July 27th, 1955 Chuck Berry’s first hit record, “Maybellene” enters the Billboard R&B chart where it will reach #1 during an 11 week run. The song, adapted from the traditional fiddle tune “Ida Red”, tells the story of a hot rod race and a broken romance. It also climbed to #5 on the Pop chart.
Lenord Chess, owner of Chess records said, “Well, hell, let’s name the damn thing “Maybellene”, altering the spelling to avoid a suit by the cosmetic company. The lyrics were rewritten, also at the direction of Chess. “The kids wanted the big beat, cars and young love,” Chess recalled. “It was the trend and we jumped on it.”
In the 1950s, some record companies assigned publishing credits to disc jockeys and others who helped to promote a record, a form of payola by means of composer royalties. For this reason, the disc jockey Alan Freed received credit as a co-writer of “Maybellene”. Songwriter’s credit is always in the parenthesis under the song title.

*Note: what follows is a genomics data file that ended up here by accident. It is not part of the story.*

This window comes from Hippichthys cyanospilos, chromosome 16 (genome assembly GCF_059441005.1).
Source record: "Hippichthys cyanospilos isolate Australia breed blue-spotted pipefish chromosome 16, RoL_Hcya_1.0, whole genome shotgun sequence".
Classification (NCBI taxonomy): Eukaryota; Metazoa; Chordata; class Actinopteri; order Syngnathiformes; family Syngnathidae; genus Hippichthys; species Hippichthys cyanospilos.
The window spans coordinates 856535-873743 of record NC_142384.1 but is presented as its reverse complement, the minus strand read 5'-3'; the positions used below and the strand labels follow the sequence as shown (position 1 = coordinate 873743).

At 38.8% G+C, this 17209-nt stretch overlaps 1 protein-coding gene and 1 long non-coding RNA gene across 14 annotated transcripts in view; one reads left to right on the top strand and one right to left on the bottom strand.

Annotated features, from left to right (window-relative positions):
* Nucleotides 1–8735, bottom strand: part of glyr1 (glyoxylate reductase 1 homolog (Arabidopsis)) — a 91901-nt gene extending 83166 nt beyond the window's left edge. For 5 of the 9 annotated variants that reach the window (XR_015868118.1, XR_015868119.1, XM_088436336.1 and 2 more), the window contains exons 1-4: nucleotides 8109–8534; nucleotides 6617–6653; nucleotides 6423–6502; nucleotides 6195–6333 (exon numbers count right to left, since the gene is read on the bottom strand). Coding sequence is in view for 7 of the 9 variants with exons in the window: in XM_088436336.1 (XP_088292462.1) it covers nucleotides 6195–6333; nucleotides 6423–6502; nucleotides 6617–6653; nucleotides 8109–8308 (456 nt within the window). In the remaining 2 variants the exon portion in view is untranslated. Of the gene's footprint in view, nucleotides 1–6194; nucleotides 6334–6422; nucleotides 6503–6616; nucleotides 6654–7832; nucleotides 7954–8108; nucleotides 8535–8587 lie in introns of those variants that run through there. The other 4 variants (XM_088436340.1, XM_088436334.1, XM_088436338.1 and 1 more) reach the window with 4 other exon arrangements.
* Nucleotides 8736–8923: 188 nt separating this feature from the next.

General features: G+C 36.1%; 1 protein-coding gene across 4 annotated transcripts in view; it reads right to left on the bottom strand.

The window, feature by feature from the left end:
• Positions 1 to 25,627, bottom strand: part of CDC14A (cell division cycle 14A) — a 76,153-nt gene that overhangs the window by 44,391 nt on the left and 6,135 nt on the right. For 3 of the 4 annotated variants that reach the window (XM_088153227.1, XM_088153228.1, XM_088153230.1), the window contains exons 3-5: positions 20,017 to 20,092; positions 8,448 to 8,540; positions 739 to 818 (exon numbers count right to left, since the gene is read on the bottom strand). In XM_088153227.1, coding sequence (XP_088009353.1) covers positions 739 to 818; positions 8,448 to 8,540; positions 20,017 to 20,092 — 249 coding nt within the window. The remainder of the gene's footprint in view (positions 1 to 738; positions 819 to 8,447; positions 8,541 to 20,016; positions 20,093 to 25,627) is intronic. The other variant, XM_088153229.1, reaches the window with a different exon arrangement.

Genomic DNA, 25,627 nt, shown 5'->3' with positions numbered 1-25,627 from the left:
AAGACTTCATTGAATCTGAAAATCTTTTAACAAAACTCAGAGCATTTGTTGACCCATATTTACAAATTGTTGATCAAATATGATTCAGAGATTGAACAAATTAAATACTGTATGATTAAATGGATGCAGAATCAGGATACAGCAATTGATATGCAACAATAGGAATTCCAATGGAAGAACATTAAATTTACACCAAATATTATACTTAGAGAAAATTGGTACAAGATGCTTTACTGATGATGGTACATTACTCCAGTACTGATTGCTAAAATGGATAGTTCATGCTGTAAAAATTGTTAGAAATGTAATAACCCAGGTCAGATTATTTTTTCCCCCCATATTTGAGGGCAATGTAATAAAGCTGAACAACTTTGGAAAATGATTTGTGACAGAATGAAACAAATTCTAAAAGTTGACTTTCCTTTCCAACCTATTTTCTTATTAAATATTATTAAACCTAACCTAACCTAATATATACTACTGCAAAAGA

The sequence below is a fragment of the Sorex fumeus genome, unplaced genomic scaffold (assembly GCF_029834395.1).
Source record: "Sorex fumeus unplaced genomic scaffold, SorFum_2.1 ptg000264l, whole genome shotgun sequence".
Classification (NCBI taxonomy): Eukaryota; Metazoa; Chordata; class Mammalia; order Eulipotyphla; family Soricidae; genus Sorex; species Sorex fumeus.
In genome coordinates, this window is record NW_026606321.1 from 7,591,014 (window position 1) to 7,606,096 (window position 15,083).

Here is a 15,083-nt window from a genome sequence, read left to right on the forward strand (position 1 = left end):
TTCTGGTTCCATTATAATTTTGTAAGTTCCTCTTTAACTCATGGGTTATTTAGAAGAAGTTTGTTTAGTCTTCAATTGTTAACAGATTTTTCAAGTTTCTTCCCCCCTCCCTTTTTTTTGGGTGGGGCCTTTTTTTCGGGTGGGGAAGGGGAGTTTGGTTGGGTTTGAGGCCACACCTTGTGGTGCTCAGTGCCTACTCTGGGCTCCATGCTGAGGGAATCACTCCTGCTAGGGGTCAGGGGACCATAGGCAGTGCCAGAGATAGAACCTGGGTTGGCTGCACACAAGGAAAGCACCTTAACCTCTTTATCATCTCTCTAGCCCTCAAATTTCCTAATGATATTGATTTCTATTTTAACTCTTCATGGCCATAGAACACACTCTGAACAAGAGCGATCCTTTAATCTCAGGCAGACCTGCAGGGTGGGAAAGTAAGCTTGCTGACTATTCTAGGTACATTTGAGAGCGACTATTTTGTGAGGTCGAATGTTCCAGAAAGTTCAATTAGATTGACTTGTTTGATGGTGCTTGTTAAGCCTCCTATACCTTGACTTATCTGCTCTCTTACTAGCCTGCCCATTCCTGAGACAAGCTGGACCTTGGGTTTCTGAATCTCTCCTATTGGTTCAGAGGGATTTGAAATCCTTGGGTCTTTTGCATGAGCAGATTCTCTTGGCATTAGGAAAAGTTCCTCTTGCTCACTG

Russ Fratto, who had loaned money to Chess, also received credit.Some Chess insiders have said that Chess owed money to Fratto, a printer and stationer, for producing record labels.
Chuck Berry sued to have his name only as songwriter and regain lost royalty’s.
On the day I was born, Oct.21st, 1955, “Maybellene” was at No. 19 0n Billboard’s Best Sellers Chart and No. 7 on the Most Played in Juke Boxes chart. The Top100 singles chart. A combination of the previously mentioned charts, was introduce a week or two later on Nov. 12th, 1955.